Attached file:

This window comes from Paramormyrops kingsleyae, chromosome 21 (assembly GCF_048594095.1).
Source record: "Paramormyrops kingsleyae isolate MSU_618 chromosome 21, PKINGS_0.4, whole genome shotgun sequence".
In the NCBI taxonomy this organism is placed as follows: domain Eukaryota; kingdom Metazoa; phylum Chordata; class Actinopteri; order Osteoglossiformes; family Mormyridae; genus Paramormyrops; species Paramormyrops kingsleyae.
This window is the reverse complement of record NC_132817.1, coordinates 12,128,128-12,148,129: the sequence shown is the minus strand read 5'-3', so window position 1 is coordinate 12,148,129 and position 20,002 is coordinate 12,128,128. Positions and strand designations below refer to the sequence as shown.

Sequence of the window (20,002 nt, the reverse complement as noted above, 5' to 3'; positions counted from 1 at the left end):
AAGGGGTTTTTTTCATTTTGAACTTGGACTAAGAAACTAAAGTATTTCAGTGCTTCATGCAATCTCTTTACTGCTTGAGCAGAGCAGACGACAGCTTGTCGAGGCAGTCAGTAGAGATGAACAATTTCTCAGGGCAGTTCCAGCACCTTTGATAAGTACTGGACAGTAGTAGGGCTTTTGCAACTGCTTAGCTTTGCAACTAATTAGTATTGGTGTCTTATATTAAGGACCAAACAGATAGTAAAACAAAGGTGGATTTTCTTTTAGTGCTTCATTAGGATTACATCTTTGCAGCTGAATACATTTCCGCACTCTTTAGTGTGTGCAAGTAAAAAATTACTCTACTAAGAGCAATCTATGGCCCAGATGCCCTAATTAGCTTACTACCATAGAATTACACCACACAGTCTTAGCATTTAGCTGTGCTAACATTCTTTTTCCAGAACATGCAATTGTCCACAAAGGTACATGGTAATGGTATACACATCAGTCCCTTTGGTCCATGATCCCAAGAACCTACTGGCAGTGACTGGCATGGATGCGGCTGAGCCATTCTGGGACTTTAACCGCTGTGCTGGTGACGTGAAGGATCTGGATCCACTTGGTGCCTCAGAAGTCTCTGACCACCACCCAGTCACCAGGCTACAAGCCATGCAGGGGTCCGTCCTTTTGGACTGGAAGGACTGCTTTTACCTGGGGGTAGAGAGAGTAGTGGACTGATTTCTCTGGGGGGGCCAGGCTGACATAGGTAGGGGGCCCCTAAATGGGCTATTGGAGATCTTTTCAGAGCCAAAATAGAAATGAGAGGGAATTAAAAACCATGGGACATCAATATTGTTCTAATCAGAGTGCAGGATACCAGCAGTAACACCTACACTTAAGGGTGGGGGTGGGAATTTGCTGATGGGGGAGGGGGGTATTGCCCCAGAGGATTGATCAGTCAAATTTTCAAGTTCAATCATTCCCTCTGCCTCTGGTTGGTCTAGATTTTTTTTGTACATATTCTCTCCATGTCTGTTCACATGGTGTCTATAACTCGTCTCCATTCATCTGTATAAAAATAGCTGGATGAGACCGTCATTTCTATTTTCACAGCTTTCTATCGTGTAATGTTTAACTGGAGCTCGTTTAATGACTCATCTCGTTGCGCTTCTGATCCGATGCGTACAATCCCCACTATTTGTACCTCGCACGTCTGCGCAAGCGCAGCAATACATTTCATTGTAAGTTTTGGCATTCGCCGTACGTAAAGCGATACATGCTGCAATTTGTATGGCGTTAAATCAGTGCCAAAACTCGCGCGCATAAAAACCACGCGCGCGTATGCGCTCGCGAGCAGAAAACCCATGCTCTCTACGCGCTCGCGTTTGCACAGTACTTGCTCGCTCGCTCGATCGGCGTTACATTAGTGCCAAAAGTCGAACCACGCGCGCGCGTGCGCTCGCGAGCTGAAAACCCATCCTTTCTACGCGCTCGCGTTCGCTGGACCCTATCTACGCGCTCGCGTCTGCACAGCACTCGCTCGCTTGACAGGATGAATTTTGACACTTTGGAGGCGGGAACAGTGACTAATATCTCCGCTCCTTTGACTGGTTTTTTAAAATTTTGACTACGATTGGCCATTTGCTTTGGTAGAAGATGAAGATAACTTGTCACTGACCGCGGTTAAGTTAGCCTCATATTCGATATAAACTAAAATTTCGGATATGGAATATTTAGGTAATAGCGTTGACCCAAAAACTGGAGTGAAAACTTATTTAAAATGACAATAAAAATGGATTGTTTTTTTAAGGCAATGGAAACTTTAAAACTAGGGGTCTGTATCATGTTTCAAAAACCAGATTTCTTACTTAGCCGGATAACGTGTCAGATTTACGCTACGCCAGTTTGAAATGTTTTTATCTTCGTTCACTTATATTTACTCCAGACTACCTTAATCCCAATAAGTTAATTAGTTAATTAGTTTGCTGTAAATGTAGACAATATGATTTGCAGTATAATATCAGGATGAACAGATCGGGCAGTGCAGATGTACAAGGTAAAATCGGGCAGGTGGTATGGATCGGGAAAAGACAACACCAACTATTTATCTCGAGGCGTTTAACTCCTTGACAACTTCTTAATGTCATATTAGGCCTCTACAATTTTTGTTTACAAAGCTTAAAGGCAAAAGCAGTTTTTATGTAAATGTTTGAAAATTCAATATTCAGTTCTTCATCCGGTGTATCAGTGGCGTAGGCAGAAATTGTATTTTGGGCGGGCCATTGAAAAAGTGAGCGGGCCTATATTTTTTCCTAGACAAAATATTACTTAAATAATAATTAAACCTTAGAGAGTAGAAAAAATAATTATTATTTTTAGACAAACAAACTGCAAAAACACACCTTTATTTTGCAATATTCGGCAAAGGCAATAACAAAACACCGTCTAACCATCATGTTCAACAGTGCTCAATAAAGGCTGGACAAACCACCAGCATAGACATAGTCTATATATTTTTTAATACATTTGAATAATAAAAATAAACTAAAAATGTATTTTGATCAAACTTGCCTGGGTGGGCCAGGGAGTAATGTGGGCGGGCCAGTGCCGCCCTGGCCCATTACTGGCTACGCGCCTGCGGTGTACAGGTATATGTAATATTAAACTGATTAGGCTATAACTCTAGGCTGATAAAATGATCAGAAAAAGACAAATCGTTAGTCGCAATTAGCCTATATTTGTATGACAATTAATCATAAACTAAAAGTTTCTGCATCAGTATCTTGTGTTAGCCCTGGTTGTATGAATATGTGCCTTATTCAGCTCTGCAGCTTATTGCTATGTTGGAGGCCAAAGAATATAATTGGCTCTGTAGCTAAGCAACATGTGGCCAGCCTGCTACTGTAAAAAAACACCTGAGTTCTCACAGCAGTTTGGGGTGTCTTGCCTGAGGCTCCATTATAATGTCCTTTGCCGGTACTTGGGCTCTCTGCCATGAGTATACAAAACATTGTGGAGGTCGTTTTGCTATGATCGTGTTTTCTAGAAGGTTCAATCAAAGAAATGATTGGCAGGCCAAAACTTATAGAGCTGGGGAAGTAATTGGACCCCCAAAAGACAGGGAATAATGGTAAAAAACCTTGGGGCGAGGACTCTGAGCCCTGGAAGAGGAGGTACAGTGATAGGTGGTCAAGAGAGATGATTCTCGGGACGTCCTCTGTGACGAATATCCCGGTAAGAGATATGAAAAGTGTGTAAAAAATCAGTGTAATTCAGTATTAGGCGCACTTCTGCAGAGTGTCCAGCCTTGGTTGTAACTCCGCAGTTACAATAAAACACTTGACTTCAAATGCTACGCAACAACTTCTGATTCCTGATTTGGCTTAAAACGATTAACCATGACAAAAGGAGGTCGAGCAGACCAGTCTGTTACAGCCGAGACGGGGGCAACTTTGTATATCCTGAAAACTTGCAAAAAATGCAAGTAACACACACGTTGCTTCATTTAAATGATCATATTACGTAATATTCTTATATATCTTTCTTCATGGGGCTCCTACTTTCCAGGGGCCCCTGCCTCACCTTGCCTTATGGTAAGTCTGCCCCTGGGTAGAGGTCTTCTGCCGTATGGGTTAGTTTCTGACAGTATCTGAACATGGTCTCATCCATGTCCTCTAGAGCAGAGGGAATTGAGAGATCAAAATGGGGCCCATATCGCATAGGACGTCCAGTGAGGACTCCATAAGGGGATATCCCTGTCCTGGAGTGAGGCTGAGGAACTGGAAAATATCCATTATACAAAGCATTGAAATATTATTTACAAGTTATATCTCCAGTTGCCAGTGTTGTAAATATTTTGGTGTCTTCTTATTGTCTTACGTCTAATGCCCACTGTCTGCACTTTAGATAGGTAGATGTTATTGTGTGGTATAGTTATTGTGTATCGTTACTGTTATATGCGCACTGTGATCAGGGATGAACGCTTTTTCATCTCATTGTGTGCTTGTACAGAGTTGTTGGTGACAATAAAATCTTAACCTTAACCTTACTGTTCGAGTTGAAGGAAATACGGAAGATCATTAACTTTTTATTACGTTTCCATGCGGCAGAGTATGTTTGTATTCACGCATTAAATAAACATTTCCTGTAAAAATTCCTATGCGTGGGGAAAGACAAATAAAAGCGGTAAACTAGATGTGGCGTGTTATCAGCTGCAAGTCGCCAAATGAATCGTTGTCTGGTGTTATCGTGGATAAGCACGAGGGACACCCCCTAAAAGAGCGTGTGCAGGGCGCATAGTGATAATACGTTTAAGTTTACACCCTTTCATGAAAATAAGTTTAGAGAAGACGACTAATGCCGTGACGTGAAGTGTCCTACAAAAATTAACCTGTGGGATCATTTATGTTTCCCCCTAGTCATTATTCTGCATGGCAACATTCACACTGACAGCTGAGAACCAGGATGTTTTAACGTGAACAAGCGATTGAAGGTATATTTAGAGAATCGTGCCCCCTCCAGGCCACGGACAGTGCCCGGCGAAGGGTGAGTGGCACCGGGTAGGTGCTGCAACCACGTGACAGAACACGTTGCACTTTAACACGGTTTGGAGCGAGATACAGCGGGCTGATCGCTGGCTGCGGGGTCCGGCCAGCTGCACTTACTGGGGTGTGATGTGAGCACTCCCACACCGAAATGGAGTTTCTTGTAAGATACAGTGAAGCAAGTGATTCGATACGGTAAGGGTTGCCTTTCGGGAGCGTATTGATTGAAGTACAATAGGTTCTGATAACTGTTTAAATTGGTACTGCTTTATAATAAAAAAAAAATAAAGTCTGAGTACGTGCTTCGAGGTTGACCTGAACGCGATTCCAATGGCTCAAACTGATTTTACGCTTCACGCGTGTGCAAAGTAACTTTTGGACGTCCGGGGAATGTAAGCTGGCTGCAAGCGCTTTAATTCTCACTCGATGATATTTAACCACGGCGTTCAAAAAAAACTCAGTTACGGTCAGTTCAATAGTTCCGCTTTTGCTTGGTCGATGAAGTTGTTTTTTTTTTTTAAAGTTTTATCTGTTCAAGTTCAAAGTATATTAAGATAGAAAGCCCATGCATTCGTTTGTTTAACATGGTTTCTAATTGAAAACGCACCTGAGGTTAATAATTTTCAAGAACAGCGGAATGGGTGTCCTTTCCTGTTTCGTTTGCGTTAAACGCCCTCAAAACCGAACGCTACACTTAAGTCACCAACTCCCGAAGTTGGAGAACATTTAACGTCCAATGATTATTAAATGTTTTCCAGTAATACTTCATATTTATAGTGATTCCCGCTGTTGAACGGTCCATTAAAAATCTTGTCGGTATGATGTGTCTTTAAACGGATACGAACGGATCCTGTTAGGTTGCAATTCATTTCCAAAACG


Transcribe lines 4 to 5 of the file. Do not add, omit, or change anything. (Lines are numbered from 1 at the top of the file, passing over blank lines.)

This window is the reverse complement of record NC_132817.1, coordinates 12,128,128-12,148,129: the sequence shown is the minus strand read 5'-3', so window position 1 is coordinate 12,148,129 and position 20,002 is coordinate 12,128,128. Positions and strand designations below refer to the sequence as shown.

Sequence of the window (20,002 nt, the reverse complement as noted above, 5' to 3'; positions counted from 1 at the left end):